Why? Well, the first sear is said to add incredible flavor to the finished roast beef. The second sear serves to create a more crispy texture on the outside of your roast beef. In saying that, you would also apply a kitchen torch after your sous vide cook as well.

Sous Vide Roast Beef Time and Temperature Guides

There are many time and temperature guides around to assist you to cook the perfect roast beef. The time and temperature you choose depends on a few things:

  • The size and thickness of the beef cut itself
  • The sous vide water oven or sous vide immersion circulator you use
  • How you like your meat cooked

Now, we have promise you that you cannot overcook your sous vide roast beef. But that doesn’t mean you have to settle for just rare roast beef. So whether you want rare, medium or well done, sous vide roast beef, we’ve got you covered with the time and temperature guides below.

The major sous vide water oven, immersion circulator and precision cooker brands all release time and temperature guides. The even better news is that each company undertake their own testing for you.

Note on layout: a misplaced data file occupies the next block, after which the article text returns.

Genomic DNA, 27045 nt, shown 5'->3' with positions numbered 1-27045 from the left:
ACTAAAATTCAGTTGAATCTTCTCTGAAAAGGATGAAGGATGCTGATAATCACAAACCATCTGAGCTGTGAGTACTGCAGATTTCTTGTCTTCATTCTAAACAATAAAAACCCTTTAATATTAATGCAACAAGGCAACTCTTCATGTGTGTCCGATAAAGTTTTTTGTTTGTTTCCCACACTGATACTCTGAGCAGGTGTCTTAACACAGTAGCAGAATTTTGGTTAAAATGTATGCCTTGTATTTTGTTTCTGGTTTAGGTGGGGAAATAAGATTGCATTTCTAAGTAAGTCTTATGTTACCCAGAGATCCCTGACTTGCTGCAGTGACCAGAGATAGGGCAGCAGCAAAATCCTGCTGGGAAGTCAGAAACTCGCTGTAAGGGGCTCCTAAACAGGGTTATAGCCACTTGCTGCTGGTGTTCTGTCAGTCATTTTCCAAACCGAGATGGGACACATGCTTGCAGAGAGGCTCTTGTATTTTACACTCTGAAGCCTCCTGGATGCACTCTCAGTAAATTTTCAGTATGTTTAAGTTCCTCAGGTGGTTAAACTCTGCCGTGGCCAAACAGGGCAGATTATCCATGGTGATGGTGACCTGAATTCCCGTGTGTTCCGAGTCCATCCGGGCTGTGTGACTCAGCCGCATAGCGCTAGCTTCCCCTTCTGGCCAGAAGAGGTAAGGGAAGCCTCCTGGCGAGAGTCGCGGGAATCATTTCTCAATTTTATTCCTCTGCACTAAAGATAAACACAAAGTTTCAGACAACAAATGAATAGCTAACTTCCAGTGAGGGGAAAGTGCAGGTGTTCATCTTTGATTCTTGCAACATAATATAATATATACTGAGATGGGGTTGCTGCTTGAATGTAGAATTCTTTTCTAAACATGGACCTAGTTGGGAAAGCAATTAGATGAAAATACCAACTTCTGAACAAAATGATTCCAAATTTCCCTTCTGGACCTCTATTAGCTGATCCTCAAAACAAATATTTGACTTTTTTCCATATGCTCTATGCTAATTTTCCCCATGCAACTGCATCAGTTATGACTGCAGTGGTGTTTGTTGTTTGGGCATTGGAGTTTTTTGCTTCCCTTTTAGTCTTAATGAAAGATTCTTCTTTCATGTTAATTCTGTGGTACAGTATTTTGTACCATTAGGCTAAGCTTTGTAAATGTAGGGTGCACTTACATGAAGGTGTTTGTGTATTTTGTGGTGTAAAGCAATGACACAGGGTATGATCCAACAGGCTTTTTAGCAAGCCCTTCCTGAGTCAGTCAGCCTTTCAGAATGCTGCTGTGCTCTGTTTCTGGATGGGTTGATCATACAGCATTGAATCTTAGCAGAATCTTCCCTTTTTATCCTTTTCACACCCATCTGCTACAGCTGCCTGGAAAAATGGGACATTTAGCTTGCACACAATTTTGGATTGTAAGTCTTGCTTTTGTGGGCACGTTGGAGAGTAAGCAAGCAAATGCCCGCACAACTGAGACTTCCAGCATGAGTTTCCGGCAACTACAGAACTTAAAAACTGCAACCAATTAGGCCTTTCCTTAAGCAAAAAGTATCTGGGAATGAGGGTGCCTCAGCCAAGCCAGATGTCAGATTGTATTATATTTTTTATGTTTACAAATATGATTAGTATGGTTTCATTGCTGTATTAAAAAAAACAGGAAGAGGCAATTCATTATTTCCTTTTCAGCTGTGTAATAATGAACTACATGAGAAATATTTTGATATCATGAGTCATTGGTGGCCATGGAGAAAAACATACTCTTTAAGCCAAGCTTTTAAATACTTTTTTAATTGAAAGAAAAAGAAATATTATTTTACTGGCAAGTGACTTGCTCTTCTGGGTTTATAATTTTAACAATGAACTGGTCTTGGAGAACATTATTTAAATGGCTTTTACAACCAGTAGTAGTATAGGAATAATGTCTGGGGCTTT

Those in the development kitchens for each of the major sous vide product brands (eg ChefSteps, Anova, Sansaire etc) trial cooking a range of meats, vegetables and other ingredients at a range of times and temperatures. This means better cooking instructions for you. It takes the headache out of trying to find the right time and temperature yourself.

For sous vide roast beef, Chefsteps (the maker of the Joule sous vide immersion circulator) state that their “favorite “ready” time for Roast Beef (Medium Rare) is 60 degree celcious or 140 degree Fahrenheit for 6 hours. See their time and temperature guide here.

Sous Vide Tools has a great sous vide cooking time calculator which is super helpful. With a few clicks of a buttons to say which meat you are using, how much it weighs and your preferred “doneness”, it gives you a run down of the recommended temperature and time for that specific cut of meat. Gold!

Here are some other time and temperature guides for you to consider. These have been sourced from The Flavor Bender:

For rare sous-vide rump roast or bottom round roast

The sous-vide temperature should be 130 – 134°F  (55 – 57°C). The minimum cook time to sous-vide bottom round roast or rump roast is 24 – 48 hours. I would recommend 36  hours, to get an even more tender roast.